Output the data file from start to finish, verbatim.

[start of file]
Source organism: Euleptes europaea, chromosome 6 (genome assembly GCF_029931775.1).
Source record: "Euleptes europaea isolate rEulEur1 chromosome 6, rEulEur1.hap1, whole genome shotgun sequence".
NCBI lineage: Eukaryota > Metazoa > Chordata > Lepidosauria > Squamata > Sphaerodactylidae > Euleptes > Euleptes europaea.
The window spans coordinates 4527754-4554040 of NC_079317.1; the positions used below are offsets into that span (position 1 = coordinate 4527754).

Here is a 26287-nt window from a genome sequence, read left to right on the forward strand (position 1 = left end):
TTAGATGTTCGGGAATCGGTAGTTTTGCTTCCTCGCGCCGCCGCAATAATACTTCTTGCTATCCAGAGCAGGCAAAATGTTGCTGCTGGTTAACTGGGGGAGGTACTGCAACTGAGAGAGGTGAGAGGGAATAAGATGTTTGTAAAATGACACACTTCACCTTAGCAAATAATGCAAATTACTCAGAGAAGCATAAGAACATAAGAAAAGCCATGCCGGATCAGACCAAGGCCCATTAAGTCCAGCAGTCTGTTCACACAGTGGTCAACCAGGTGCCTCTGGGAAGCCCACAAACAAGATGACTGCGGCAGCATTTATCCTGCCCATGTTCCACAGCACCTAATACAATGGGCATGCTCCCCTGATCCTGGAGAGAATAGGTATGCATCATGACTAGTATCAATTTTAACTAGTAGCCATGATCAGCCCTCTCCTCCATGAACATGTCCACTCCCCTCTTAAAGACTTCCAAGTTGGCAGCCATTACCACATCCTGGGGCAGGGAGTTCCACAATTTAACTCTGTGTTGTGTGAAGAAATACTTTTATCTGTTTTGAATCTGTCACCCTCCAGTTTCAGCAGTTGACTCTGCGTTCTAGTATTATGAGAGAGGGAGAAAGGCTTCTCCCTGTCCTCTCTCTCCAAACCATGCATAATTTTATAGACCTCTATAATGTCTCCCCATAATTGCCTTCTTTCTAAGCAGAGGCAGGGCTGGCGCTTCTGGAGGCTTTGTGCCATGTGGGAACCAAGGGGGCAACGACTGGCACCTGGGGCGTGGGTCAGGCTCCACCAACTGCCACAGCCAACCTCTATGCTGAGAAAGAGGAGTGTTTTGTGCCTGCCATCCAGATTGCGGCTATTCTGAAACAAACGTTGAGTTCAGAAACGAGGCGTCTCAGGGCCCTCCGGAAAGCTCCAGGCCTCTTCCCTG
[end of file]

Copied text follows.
Source organism: Euleptes europaea, chromosome 6 (genome assembly GCF_029931775.1).
Source record: "Euleptes europaea isolate rEulEur1 chromosome 6, rEulEur1.hap1, whole genome shotgun sequence".
NCBI lineage: Eukaryota > Metazoa > Chordata > Lepidosauria > Squamata > Sphaerodactylidae > Euleptes > Euleptes europaea.
The window spans coordinates 4527754-4554040 of NC_079317.1; the positions used below are offsets into that span (position 1 = coordinate 4527754).

Here is a 26287-nt window from a genome sequence, read left to right on the forward strand (position 1 = left end):
TTAGATGTTCGGGAATCGGTAGTTTTGCTTCCTCGCGCCGCCGCAATAATACTTCTTGCTATCCAGAGCAGGCAAAATGTTGCTGCTGGTTAACTGGGGGAGGTACTGCAACTGAGAGAGGTGAGAGGGAATAAGATGTTTGTAAAATGACACACTTCACCTTAGCAAATAATGCAAATTACTCAGAGAAGCATAAGAACATAAGAAAAGCCATGCCGGATCAGACCAAGGCCCATTAAGTCCAGCAGTCTGTTCACACAGTGGTCAACCAGGTGCCTCTGGGAAGCCCACAAACAAGATGACTGCGGCAGCATTTATCCTGCCCATGTTCCACAGCACCTAATACAATGGGCATGCTCCCCTGATCCTGGAGAGAATAGGTATGCATCATGACTAGTATCAATTTTAACTAGTAGCCATGATCAGCCCTCTCCTCCATGAACATGTCCACTCCCCTCTTAAAGACTTCCAAGTTGGCAGCCATTACCACATCCTGGGGCAGGGAGTTCCACAATTTAACTCTGTGTTGTGTGAAGAAATACTTTTATCTGTTTTGAATCTGTCACCCTCCAGTTTCAGCAGTTGACTCTGCGTTCTAGTATTATGAGAGAGGGAGAAAGGCTTCTCCCTGTCCTCTCTCTCCAAACCATGCATAATTTTATAGACCTCTATAATGTCTCCCCATAATTGCCTTCTTTCTAAGCAGAGGCAGGGCTGGCGCTTCTGGAGGCTTTGTGCCATGTGGGAACCAAGGGGGCAACGACTGGCACCTGGGGCGTGGGTCAGGCTCCACCAACTGCCACAGCCAACCTCTATGCTGAGAAAGAGGAGTGTTTTGTGCCTGCCATCCAGATTGCGGCTATTCTGAAACAAACGTTGAGTTCAGAAACGAGGCGTCTCAGGGCCCTCCGGAAAGCTCCAGGCCTCTTCCCTG